A Synod Without Deacons
Synod overlooks diaconal delegate participants
Deacon Dominic Cerrato Comments Off on A Synod Without Deacons
The Vatican’s Synod on Synodality, aligned with Pope Francis’ vision of a “listening Church,” seeks to discern the Church’s direction in creating a culture of dialogue and participation among its global membership. The synod is engaging the entire Church in a collective process of listening, discernment and collaboration over two years, beginning with local consultations at the diocesan level. The local dialogues aim to gather reflections on the experiences of the faithful and the future direction of the Church, which are then brought forward to national or regional assemblies.
Central to these discussions is the theme of synodality, with a focus on confronting contemporary challenges and identifying pastoral strategies, while maintaining the integrity of core doctrines. As the synodal process progressed to its latest gathering in Rome, the issue of women in the diaconate has become a point of recurring discussion. The Amazon Synod in 2019 highlighted this topic, recognizing the vital leadership roles women hold within the Church, particularly in the Amazon, where communities may lack regular priestly presence.
Pope Francis established a commission in 2016 to research the historical role of deaconesses, leading to further investigation by a second commission in 2020 (of which I am a member) due to the initial inquiry’s inconclusive results. This new commission aims to provide theological insights to the Holy Father. The synod’s focus on mutual listening suggests that the role of women, especially regarding the diaconate, will continue to be an important aspect of the discussions.
The permanent diaconate has seen a resurgence since the Second Vatican Council, with numbers increasing to 48,635 permanent deacons globally with over 20,000 in the United States alone. With such a significant number of deacons, and considering the synod’s engagement with the question of women in the diaconate, it is notable that deacons as an order were not included as delegates in the Rome assembly. Over 450 bishops, priests, religious and laypeople gathered for the synod, yet deacons were not represented as an order.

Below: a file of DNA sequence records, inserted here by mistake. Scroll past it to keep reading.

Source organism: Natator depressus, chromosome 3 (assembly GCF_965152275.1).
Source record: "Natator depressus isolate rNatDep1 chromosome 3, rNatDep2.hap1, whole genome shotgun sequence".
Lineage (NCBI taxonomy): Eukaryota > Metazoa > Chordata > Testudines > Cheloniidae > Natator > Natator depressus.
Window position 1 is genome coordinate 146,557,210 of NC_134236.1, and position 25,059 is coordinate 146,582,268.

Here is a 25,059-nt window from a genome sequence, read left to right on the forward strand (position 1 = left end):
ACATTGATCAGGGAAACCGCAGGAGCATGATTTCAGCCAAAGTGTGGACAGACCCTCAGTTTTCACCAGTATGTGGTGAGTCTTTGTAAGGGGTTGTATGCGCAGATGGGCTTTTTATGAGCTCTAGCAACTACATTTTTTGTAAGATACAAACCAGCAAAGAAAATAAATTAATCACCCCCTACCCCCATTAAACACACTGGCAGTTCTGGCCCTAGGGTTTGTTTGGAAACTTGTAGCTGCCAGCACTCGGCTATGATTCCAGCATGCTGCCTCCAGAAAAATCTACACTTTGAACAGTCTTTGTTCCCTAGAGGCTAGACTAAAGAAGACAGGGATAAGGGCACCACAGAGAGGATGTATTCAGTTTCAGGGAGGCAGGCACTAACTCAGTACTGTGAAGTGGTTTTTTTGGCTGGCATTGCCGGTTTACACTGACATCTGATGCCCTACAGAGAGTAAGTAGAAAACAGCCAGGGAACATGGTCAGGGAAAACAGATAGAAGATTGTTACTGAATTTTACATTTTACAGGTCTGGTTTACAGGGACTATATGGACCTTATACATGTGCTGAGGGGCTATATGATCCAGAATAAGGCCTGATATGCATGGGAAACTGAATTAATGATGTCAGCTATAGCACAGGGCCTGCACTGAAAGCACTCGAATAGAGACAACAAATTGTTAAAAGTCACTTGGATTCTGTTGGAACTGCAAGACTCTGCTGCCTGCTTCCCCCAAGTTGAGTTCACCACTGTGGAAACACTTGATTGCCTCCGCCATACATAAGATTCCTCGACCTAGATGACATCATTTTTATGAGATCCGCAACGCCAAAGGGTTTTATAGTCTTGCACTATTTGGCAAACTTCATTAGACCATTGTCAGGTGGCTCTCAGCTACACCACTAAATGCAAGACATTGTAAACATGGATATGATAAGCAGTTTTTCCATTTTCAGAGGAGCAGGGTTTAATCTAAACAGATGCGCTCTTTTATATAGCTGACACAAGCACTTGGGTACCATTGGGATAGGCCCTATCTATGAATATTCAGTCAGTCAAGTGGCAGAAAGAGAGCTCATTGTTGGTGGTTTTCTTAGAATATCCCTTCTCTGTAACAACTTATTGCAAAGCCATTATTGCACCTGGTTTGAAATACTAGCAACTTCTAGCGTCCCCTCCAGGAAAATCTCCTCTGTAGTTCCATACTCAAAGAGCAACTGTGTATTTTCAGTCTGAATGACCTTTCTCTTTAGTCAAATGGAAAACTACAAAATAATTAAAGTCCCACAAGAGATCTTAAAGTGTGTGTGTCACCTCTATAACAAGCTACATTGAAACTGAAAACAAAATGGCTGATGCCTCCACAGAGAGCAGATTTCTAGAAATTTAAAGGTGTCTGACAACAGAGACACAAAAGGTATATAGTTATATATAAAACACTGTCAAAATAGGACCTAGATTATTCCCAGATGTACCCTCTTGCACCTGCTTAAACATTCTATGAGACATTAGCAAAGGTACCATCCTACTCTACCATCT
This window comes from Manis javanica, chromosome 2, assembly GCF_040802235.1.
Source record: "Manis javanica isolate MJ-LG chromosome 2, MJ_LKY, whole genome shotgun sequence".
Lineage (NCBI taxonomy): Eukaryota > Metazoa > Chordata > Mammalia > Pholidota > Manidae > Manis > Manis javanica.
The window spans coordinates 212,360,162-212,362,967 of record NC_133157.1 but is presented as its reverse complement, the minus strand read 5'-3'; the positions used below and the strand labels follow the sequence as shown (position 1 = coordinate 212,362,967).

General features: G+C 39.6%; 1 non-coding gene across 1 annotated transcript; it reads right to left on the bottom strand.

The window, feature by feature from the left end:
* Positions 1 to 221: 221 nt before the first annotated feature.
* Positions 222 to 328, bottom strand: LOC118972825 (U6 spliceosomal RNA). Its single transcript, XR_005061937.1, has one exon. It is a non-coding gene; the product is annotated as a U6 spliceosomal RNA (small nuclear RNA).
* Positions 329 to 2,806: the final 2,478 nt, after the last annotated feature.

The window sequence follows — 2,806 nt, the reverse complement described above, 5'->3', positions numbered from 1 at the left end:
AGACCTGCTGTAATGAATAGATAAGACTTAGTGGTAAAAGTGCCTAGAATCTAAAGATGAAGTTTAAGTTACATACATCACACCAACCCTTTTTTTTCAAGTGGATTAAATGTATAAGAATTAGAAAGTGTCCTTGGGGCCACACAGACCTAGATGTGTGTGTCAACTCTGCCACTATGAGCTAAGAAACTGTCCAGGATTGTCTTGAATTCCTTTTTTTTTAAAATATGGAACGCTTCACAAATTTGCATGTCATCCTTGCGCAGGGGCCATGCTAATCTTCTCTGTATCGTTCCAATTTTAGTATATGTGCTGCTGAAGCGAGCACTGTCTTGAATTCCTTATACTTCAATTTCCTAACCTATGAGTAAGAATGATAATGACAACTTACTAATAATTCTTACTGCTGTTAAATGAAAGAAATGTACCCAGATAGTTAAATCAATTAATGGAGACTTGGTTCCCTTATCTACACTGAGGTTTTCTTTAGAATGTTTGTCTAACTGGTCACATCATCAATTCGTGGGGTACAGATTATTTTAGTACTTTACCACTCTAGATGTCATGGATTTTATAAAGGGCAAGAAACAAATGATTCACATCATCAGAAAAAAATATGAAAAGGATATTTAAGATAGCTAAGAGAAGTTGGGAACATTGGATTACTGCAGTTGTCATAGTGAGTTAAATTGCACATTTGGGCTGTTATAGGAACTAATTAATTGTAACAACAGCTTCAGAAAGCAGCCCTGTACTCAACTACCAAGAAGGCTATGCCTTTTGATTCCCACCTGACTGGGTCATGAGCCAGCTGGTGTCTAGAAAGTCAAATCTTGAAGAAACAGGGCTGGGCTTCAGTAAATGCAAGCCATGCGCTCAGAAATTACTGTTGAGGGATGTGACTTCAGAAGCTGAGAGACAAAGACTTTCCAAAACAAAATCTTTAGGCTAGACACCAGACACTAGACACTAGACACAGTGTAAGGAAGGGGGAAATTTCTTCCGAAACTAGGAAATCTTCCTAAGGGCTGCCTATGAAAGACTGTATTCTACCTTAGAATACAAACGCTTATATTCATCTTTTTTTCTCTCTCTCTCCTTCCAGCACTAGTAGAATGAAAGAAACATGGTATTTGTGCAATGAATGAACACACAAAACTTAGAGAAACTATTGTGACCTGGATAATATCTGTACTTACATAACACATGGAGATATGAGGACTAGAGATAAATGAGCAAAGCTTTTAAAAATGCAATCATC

Although two deacons sat as members of the synod, unlike bishops, priests and religious, they were not identified as such, being absorbed into the discussion like laymen. The absence of deacons as an order from the recent assembly in Rome raises questions about their role and voice within the Church, especially when their perspective is directly relevant to the synod’s focus on communion, participation and mission. Deacons serve in various ministries, offering unique insights from their work with the marginalized — a perspective that complements that of the other clergy and laity.
This situation suggests a missed opportunity for the synod to include the diaconal voice, particularly as discussions may cover the issue of women and the diaconate. Deacons, who are deeply engaged with the “peripheries” of society, embody the pope’s call to serve those marginalized and excluded, often confronting the “throwaway culture” criticized by Pope Francis.
The hope remains that as the Universal Church Phase of the synod proceeds, there will be recognition of the need for deacons’ perspectives and a rectification of their absence. By including deacons, the synod would not only be enriched by their distinctive insights, but would also ensure that the voices of those living on the margins are heard, in line with the pope’s emphasis on a Church that extends its reach to the peripheries.
DEACON DOMINIC CERRATO, Ph.D., is editor of The Deacon and director of diaconal formation for the Diocese of Joliet, in Illinois. He is the founder of Diaconal Ministries, where he gives national presentations and retreats to deacons and diaconal candidates.